On Wednesday, Layne Company of Ames, the city's contractor for a wellfield expansion project, continued its testing for more city wells. Two locations appear favorable - one on Third Street, 1/2 mile east of Carroll, and the other on Pleasant Ridge Road, west of U.S. Highway 71 by about 1/2 mile.

The city has $1.5 million budgeted for the addition of wells, but it likely will take a year or more to get them on line, Krauel said.

The aquifer, which runs under the Middle Raccoon River, can best be described as a giant, underground sponge with water flowing from northern areas under Carroll through sandstone rock.

Carroll water system can produce 2.056 million gallons a day. At one point last July, usage hit 2.042 million gallons. The water tower holds 500,000 gallons and an underground reservoir at a high-service pump on Adams Street south of Bluff Street holds 1 million gallons. That gives Carroll a margin of error for a day or two, but not through extended hot weather and upticks in usage, Krauel said.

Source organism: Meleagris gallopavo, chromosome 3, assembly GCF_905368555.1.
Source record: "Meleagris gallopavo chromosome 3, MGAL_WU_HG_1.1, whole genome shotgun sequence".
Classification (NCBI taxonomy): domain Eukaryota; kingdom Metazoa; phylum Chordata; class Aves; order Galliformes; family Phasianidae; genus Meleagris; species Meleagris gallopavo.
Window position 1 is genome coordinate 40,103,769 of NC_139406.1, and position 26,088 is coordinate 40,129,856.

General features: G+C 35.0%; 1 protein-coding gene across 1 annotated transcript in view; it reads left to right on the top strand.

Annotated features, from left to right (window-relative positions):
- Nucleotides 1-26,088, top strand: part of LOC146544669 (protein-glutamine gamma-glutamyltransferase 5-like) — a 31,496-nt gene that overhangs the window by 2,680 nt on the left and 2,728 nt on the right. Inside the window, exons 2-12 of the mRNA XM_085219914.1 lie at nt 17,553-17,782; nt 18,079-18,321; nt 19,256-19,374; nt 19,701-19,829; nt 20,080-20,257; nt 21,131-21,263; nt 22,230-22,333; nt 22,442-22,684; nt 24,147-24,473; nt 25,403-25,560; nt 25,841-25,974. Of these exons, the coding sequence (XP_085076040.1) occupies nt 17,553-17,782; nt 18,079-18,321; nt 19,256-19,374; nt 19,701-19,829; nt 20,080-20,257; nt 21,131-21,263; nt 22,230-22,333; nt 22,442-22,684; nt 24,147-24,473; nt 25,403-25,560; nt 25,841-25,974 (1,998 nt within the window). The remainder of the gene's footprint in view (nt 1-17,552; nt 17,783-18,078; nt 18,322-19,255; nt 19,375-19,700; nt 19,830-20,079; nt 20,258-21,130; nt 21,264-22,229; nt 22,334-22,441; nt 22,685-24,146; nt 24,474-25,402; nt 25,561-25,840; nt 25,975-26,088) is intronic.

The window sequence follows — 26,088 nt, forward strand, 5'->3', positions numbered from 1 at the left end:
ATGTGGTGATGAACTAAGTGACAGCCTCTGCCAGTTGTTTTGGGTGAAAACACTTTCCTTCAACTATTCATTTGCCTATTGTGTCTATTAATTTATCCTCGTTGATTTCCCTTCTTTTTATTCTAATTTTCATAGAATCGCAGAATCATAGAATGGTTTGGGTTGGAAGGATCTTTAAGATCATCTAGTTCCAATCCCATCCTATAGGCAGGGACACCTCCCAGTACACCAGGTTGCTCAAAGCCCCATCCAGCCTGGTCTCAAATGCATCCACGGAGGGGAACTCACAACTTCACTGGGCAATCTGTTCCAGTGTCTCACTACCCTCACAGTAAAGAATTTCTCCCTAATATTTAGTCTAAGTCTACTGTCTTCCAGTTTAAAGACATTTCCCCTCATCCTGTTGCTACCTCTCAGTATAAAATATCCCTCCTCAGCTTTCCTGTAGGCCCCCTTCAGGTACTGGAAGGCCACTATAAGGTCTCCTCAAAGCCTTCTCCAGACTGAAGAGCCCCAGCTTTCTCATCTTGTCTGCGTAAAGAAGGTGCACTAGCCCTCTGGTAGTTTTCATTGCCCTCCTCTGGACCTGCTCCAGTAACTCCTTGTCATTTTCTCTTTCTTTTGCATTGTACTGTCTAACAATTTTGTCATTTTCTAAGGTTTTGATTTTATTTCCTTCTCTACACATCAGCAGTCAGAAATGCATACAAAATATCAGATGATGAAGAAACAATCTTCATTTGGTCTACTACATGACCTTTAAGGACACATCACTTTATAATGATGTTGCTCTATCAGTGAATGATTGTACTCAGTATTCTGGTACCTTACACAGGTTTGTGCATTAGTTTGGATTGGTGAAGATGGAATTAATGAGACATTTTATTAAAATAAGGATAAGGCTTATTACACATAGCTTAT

Which brings the issue back to residential irrigation - until the supply is boosted.

In February of both 2012 and 2013 water usage in Carroll remained consistent at about 1.4 million gallons a day. But in July 2012, the level hit 2 million gallons a day - the vast majority of the increase attributable to people watering their lawns.

The number to watch is 86. When the aquifer level hits 86 feet below surface the city's emergency water policy goes into effect, although city officials would in all likelihood take measures in the low 80s.

The city has a raft of options, both voluntary and involuntary. Since usage levels are associated with lawn watering, that likely is the first place the city would ask people to change routines, or mandate an alternate-day outdoor-watering schedule. In extreme situations the city could ban commercial car washing or take other measures.